Father God - Great Jehovah! We comes this morning blessing Your Holy Name. We Say Yes Lord to Your Will –Yes Lord to Your Way and Yes Lord to Your Word. Thank You Father for letting us see a brand new day ;always keeping in true obedience we plea bring to our minds, hearts and spirits how You have instructed us to pray. Amen
King James Version
 And when thou prayest, thou shalt not be as the hypocrites are: for they love to pray standing in the synagogues and in the corners of the streets, that they may be seen of men. Verily I say unto you, They have their reward.
 But thou, when thou prayest, enter into thy closet, and when thou hast shut thy door, pray to thy Father which is in secret; and thy Father which seeth in secret shall reward thee openly.
 But when ye pray, use not vain repetitions, as the heathen do: for they think that they shall be heard for their much speaking.
 Be not ye therefore like unto them: for your Father knoweth what things ye have need of, before ye ask him.
 After this manner therefore pray ye: Our Father which art in heaven, Hallowed be thy name.
 Thy kingdom come. Thy will be done in earth, as it is in heaven.
 Give us this day our daily bread.
 And forgive us our debts, as we forgive our debtors.
 And lead us not into temptation, but deliver us from evil: For thine is the kingdom, and the power, and the glory, for ever. Amen.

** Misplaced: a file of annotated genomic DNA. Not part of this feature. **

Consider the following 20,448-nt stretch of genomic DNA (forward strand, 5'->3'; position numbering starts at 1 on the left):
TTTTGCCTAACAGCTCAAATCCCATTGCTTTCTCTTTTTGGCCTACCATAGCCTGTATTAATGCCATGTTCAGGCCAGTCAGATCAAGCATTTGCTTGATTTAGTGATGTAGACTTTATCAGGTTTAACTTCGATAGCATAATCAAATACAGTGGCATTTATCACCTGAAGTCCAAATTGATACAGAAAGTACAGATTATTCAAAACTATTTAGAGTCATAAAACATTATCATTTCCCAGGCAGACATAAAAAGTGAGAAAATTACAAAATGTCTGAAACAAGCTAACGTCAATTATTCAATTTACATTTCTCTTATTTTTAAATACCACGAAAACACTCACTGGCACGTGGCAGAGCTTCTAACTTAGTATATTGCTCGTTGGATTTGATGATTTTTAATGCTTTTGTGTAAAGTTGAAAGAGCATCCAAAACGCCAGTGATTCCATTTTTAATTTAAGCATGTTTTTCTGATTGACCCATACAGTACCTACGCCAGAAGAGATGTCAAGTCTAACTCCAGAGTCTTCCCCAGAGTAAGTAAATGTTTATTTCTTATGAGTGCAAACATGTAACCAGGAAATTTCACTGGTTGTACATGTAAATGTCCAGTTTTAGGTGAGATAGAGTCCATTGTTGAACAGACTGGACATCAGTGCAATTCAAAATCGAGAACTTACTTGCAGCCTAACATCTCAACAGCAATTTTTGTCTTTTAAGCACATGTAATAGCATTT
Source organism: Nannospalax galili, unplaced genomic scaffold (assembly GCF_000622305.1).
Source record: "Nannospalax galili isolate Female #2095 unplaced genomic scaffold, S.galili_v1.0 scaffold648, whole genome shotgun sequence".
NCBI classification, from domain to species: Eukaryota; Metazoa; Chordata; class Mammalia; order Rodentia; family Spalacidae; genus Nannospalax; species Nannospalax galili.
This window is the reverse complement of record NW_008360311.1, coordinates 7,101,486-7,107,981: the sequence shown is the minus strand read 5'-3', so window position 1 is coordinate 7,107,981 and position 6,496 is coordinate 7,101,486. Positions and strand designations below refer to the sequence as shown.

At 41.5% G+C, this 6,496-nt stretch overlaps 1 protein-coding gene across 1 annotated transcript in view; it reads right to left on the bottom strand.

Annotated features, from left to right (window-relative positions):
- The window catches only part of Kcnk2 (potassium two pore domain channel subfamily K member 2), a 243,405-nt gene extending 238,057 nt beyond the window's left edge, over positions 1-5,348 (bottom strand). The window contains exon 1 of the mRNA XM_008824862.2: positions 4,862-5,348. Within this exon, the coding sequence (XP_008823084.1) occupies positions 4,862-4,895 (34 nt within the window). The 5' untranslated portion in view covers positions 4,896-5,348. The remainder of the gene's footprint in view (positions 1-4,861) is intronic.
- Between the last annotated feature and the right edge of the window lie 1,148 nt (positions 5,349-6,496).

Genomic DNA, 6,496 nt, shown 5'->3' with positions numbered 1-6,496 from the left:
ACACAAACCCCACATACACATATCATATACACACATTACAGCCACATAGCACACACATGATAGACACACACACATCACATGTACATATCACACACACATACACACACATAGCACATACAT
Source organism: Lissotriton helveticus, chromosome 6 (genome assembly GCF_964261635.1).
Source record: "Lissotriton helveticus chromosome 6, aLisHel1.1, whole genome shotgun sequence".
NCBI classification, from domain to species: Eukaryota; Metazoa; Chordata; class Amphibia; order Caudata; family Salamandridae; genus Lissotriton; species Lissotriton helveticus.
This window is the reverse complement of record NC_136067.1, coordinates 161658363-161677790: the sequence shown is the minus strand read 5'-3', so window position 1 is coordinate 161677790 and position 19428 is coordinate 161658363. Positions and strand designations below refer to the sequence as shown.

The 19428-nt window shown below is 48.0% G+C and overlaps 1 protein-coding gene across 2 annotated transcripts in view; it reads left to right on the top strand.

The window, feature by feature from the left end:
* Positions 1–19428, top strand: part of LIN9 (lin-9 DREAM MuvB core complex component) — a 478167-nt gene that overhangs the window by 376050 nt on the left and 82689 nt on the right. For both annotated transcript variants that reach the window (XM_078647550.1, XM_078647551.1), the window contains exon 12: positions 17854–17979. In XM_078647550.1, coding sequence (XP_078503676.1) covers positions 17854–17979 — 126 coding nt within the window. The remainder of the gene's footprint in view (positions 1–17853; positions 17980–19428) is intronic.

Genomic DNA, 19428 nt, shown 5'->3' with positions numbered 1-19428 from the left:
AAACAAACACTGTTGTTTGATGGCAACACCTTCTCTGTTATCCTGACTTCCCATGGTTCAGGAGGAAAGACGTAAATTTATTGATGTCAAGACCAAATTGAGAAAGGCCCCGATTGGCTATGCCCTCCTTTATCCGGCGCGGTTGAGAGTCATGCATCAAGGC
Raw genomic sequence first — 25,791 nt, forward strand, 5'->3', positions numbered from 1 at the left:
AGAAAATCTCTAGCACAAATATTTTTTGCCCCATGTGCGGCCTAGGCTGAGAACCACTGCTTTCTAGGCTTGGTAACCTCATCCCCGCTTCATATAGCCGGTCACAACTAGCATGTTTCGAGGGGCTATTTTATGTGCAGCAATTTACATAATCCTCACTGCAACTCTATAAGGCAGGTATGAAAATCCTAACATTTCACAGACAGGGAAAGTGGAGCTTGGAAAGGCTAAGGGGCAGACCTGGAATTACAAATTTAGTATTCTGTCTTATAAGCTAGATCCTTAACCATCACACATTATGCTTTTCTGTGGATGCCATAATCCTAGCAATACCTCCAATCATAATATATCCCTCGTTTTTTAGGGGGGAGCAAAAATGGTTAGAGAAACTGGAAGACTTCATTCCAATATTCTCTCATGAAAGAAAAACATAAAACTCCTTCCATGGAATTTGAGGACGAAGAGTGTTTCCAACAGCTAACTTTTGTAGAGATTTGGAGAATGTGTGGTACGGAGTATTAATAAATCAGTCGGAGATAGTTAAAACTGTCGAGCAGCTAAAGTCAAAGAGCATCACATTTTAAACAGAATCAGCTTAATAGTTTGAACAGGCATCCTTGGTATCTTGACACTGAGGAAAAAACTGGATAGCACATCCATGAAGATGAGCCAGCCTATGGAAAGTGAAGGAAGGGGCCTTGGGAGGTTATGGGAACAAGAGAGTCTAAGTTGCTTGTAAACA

For if ye forgive men their trespasses, your heavenly Father will also forgive you:
 But if ye forgive not men their trespasses, neither will your Father forgive your trespasses.
Biblical expression found only in the Book of Psalms and meaning "Praise the Lord!" (halelu-Yah). An exclamation of joy, praise, or thanksgiving, it occurs in 13 psalms either as the opening word (111, 112), or the closing word (104, 105, 115-117), or (106, 113, 135, 146-150). Its original purpose, in Temple times, was to signal that a congregational response should be given to the levitical choir. Each verse of the Hallel psalms was likewise answered by halelu-Yah (Suk. 3:10), and this may also have characterized the sequence culminating in the "Grand Hallelujah" (Ps. 150). Like Amen, the Hebrew term entered the Jewish prayer book and also became part of the Christian tradition, finding its way into many languages.
Prophetess Sandra Dukes